27 Jun Swollen Tongue in Dogs
The tongue serves as a remarkable organ with a wide range of functions in dogs. It enables vocalization, grasping and swallowing food and water, chewing, grooming, and suckling. Additionally, it plays a role in regulating body temperature through panting.
Precise movements of the canine tongue are crucial to prevent accidental harm during these activities.
The tongue is a long muscular organ covered on the top surface by specialized mushroom-shaped structures called papillae. These papillae have tiny pores leading to taste buds. The majority of the tongue is made up of muscle bundles intermixed with tough connective tissue and fatty tissue. It has an extensive network of blood vessels, making it prone to profuse bleeding if lacerated.
The tongue is surrounded by openings of salivary gland ducts, which release saliva into the oral cavity. Dogs have four pairs of major salivary glands, along with several minor glands that drain into the mouth. The major salivary glands in dogs include the parotid, mandibular, sublingual, and zygomatic salivary glands.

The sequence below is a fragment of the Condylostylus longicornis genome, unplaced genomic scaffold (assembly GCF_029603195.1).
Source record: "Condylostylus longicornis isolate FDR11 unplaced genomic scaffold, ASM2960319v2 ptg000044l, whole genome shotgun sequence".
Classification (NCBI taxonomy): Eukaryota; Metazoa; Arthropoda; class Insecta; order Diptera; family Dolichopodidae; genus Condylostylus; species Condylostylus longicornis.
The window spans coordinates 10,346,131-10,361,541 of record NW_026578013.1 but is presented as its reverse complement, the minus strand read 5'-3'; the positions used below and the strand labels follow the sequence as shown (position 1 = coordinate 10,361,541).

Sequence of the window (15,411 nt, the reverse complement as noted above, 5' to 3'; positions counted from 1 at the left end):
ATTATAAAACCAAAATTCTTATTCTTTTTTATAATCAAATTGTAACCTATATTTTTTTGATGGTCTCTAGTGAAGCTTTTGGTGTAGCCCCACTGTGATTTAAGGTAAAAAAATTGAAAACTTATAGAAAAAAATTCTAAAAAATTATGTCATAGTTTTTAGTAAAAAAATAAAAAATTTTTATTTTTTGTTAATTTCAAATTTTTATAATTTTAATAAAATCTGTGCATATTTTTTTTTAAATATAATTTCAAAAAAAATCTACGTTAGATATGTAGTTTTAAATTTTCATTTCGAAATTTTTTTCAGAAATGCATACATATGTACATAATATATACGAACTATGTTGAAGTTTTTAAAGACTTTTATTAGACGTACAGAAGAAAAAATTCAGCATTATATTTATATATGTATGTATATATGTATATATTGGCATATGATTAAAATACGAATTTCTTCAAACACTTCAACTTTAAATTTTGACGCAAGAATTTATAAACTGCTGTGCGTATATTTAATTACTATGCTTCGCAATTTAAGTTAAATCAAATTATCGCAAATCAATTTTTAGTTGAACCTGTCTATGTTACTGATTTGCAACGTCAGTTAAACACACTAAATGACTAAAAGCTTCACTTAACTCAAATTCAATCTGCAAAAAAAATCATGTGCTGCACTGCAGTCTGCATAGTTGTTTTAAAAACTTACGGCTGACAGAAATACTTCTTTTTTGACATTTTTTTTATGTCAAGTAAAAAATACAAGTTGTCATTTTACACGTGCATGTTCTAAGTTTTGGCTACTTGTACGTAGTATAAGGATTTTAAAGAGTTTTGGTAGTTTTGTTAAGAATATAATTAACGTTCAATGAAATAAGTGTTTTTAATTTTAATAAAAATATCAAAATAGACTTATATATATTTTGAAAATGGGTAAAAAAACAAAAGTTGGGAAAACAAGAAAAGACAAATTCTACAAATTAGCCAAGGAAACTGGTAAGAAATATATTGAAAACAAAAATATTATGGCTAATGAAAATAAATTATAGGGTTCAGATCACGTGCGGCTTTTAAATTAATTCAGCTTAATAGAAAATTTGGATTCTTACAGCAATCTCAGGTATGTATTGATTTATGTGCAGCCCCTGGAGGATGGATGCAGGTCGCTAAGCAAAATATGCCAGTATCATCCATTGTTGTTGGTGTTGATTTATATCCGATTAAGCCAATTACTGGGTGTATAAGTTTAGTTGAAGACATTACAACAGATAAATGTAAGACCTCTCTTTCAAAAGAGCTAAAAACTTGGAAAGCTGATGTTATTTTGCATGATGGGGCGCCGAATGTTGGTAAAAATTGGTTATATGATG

When the tongue becomes inflamed, it is referred to as glossitis. Glossitis can occur alone or in conjunction with inflammation of other soft tissues in the mouth (stomatitis), the gums (gingivitis), or the lips (cheilitis).
Glossitis can have various underlying causes, and it is important to consult a veterinarian if you suspect your pet may be experiencing this condition.
It is worth noting that tongue problems often stem from general oral health issues. The high rate of cellular turnover in the tongue makes it more susceptible to diseases, especially those related to nutrition.
Common signs of glossitis in pets include foul breath (halitosis), tongue ulcers, loss of appetite (anorexia), difficulty swallowing (dysphagia), excessive drooling (ptyalism), labored breathing (dyspnea), and behavioral changes associated with pain.
Causes of Glossitis: